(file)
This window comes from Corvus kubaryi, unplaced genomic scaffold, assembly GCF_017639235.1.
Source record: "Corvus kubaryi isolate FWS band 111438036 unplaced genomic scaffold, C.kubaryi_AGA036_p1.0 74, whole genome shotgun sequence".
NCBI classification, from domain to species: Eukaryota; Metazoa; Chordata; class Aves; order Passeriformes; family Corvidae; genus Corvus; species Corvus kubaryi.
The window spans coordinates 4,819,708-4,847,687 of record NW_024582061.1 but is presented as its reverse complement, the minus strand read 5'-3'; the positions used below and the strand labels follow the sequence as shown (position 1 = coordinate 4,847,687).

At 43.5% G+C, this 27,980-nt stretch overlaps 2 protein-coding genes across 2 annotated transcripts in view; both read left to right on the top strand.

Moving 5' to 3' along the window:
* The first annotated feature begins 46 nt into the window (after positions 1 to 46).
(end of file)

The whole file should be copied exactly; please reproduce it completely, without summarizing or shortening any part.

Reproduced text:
This window comes from Corvus kubaryi, unplaced genomic scaffold, assembly GCF_017639235.1.
Source record: "Corvus kubaryi isolate FWS band 111438036 unplaced genomic scaffold, C.kubaryi_AGA036_p1.0 74, whole genome shotgun sequence".
NCBI classification, from domain to species: Eukaryota; Metazoa; Chordata; class Aves; order Passeriformes; family Corvidae; genus Corvus; species Corvus kubaryi.
The window spans coordinates 4,819,708-4,847,687 of record NW_024582061.1 but is presented as its reverse complement, the minus strand read 5'-3'; the positions used below and the strand labels follow the sequence as shown (position 1 = coordinate 4,847,687).

At 43.5% G+C, this 27,980-nt stretch overlaps 2 protein-coding genes across 2 annotated transcripts in view; both read left to right on the top strand.

Moving 5' to 3' along the window:
* The first annotated feature begins 46 nt into the window (after positions 1 to 46).